Bryce: [00:12:14] excluding oil. But in 2021, it's up to about twenty four per cent. Yeah. And solar is the largest contributor to our generation renewable generation. Here in Australia, it's about nine per cent of total generation, up from two per cent in 2019, 

Alec: [00:12:30] up from seven percent sorry, seven percent

Bryce: [00:12:32] in 2019, and a pretty surprising start. Ren When you hit me up with this in the offices that one in four Australian homes have solar, which is the highest uptake in the world. Yeah, I find that incredible. 

Alec: [00:12:45] Do you? Yeah. 

Bryce: [00:12:47] If you look at my place in Wagga, you look out across the rooves and I'm not saying when's 

Alec: [00:12:50] the last time you were together? 

Bryce: [00:12:52] I'm not sure. I mean,

Alec: [00:12:53] I reckon it's like eight months. 

Bryce: [00:12:55] Yeah, I mean, we have solar, but look at across Sydney, well, you [00:12:59][4.1]

Alec: [00:12:59] know, looking very hard. If your house has solar, just look at your own risk. 

Bryce: [00:13:04] That's what I mean. I don't think I think we're one in 50 houses that I look at. 

Alec: [00:13:08] If you're in Wagga and you got solar panels, Bryce Equity Mates dot com, send him a photo. He obviously isn't looking very hot.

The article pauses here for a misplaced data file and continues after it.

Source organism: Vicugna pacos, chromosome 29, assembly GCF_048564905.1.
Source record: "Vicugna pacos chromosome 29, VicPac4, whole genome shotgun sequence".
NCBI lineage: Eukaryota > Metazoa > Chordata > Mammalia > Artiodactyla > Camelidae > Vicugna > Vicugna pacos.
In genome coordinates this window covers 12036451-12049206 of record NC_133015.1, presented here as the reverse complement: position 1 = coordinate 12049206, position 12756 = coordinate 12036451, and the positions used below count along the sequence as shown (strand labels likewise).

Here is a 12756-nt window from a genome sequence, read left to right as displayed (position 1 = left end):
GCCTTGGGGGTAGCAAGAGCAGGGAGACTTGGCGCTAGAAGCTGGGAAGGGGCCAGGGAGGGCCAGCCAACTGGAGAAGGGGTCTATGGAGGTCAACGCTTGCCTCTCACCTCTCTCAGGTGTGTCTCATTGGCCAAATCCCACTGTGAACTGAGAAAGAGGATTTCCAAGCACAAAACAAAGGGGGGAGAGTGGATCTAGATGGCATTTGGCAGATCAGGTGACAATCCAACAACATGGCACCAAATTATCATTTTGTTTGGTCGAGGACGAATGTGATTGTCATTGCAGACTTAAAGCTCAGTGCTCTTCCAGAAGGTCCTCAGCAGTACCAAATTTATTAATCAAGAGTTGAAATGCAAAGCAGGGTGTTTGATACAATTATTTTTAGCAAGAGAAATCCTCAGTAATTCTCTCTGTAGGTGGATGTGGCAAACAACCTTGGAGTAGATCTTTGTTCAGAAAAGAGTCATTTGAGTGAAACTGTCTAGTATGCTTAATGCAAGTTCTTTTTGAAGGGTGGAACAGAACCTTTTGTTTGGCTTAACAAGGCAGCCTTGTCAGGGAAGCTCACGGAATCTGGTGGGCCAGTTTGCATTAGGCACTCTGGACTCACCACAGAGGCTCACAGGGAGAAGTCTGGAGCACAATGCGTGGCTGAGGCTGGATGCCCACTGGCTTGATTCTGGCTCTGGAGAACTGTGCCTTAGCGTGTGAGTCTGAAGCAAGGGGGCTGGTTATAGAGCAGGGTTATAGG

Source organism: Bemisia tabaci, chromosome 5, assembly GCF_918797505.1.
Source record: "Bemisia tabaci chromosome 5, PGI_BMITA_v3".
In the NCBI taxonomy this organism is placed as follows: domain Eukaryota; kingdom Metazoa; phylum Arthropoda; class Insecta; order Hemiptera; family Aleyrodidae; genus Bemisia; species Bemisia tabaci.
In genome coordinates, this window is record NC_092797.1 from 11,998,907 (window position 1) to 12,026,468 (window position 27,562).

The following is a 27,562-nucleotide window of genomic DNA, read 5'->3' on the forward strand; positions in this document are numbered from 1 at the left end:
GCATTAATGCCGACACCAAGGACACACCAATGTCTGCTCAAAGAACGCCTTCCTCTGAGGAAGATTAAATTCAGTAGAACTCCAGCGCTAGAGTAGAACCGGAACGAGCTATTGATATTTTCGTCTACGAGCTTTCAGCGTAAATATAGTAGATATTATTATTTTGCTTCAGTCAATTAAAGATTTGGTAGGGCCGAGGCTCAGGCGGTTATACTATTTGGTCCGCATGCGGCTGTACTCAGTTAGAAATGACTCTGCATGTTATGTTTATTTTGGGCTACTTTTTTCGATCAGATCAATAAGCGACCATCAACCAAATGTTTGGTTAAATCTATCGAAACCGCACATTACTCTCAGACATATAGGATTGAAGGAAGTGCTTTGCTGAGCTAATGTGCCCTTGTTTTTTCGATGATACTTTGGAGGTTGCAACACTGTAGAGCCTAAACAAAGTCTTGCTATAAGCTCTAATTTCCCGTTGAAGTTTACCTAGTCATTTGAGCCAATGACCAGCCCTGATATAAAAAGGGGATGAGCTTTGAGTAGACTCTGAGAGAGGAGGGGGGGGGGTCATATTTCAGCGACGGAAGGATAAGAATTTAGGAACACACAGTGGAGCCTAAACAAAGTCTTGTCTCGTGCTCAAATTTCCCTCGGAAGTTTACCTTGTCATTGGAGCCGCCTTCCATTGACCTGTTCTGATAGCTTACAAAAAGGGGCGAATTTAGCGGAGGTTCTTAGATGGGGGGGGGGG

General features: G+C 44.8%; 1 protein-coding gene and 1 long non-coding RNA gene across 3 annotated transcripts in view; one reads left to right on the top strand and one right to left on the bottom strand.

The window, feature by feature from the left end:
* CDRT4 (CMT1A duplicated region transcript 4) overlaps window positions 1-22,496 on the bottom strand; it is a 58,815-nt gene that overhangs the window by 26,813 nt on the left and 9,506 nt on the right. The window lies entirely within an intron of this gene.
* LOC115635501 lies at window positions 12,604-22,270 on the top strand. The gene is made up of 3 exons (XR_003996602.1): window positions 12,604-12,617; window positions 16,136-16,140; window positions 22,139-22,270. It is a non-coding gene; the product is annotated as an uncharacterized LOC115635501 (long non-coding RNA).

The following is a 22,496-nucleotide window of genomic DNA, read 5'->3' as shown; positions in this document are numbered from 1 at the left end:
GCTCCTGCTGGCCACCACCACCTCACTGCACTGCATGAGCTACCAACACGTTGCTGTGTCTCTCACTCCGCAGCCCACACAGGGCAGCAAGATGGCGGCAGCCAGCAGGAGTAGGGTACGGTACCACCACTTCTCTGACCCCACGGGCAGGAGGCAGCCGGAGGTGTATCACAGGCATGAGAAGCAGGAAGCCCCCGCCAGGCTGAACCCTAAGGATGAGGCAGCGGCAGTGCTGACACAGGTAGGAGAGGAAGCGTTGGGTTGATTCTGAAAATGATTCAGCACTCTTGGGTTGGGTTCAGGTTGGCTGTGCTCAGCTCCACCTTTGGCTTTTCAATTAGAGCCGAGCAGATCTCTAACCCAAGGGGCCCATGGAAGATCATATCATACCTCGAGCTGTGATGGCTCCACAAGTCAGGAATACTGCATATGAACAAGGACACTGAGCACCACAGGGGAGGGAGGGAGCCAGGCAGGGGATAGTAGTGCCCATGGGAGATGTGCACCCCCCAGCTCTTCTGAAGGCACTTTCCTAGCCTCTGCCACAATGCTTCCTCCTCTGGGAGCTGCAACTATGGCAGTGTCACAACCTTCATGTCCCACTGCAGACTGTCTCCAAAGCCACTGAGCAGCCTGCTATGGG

Bryce: [00:13:15] A quarter of Australians have solar. I do find that. I find that surprising. I think 

Alec: [00:13:18] we'll take it up with the Clean Energy Council because they're the ones that told me 

Bryce: [00:13:22] I should say that. I think it's great 

Alec: [00:13:25] for Sam Bryce. Much like News Corp has become a light glove to the whole. We need to act on climate change and 

Bryce: [00:13:34] I think it's great. A quarter of Australian households have solar, according to. These stats great, say, 50 percent. Hmm. If we continue with where we're at today, Ren, we've obviously spoken about fossil fuels still providing the major backbone to our electricity grid. Coal was 54 percent of total generation in 2020. Here in Australia, outside oil, outside oil, 54 

Alec: [00:13:58] percent if we exclude oil. 

Bryce: [00:13:59] Yeah, yeah. The global commitments show that we're only moving in really one direction and that is towards renewables. America, Biden. He's come out to say that they want 100 percent carbon free electricity by 2035. Yeah, pretty significant. UK want net zero by 2050. Same with South Korea carbon neutral by 2050. Similar to Japan 2050, China have gone carbon neutral by 2060, and Australia have come in soft, with the 26 to 28 per cent reduction from 2005 levels by 2030. So they haven't really stepped it up and matched what other countries around the world have said that they're going to be doing. I hope that is going to change later on this year, as when what's his name is kind of goes to Glasgow. Yeah, but it doesn't seem that that's where he's putting his stake in the ground at the moment.